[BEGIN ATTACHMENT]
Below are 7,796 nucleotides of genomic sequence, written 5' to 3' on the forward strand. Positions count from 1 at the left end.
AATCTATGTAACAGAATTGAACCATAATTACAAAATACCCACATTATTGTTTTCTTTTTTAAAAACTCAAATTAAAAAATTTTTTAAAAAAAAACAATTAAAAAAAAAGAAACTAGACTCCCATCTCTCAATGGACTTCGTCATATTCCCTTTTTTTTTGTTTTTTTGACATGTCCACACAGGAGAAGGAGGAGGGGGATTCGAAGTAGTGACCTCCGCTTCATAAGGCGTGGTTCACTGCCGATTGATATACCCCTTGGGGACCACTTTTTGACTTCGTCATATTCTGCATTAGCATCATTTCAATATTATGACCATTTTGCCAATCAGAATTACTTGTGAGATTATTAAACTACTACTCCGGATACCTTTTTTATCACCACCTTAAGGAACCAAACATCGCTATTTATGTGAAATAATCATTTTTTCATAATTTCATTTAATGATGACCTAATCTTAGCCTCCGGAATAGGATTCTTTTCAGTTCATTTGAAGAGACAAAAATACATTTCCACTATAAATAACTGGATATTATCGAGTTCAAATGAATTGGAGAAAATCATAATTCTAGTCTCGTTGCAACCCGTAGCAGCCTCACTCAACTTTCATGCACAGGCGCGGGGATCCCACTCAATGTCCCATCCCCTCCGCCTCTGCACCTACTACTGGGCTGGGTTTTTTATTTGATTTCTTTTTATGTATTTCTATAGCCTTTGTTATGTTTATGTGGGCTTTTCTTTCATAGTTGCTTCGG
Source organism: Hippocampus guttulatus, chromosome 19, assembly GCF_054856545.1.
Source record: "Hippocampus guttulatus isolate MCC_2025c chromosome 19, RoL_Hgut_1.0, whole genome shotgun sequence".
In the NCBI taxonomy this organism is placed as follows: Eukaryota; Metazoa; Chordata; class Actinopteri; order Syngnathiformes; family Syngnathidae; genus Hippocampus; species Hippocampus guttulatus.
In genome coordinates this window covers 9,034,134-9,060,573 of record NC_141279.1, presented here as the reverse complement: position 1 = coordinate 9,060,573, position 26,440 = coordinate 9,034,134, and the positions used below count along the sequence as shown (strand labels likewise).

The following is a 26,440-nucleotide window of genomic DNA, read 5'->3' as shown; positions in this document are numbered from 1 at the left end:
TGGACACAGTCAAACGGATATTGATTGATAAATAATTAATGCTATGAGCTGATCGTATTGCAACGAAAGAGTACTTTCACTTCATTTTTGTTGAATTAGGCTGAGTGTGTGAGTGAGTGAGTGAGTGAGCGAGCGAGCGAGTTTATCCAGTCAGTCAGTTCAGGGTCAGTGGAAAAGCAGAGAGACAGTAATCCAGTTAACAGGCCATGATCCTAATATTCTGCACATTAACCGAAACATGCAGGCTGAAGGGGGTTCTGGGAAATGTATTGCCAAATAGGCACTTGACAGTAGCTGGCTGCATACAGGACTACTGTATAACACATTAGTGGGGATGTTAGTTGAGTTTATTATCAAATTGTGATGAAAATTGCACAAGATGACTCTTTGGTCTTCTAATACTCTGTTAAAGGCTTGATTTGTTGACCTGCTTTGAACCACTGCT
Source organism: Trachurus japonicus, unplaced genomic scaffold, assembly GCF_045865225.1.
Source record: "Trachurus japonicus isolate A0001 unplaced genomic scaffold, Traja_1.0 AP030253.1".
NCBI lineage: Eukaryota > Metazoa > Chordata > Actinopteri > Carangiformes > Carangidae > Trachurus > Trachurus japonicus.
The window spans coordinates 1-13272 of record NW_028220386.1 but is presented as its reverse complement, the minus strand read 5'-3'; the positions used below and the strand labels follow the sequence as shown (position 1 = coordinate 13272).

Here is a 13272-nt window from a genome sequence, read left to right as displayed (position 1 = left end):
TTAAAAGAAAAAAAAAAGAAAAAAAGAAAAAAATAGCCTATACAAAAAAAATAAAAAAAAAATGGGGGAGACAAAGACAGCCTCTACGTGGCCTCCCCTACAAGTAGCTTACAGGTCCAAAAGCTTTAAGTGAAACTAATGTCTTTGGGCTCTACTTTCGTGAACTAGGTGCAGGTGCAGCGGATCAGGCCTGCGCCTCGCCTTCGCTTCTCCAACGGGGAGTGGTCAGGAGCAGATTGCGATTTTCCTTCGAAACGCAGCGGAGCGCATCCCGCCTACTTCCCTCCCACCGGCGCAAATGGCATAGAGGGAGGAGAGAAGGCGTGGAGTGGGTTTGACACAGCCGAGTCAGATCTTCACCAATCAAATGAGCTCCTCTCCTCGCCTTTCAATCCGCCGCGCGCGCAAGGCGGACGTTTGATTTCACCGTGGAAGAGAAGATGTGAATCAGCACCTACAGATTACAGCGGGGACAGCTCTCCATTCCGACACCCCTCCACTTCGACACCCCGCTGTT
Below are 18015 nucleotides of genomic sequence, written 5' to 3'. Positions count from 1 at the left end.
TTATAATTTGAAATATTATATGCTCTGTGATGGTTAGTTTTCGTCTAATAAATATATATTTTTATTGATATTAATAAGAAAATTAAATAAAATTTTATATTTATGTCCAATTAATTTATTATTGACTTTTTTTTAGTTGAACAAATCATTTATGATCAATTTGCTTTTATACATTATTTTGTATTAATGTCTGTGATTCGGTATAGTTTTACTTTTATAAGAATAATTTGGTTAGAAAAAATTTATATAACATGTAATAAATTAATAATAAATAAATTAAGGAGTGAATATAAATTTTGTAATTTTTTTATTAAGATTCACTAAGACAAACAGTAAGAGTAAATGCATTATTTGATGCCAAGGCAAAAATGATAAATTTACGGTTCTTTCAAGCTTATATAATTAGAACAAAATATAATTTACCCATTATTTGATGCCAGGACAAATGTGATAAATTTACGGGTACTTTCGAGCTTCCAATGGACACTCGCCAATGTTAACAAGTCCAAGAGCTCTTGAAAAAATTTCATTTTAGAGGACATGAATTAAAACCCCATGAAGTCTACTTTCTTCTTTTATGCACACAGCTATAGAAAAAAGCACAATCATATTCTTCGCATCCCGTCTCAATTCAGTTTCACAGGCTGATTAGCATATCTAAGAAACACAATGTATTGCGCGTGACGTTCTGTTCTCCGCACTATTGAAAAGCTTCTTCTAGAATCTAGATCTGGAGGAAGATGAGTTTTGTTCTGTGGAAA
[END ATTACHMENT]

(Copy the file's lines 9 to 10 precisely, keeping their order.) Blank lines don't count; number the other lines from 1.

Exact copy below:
Source organism: Trachurus japonicus, unplaced genomic scaffold, assembly GCF_045865225.1.
Source record: "Trachurus japonicus isolate A0001 unplaced genomic scaffold, Traja_1.0 AP030253.1".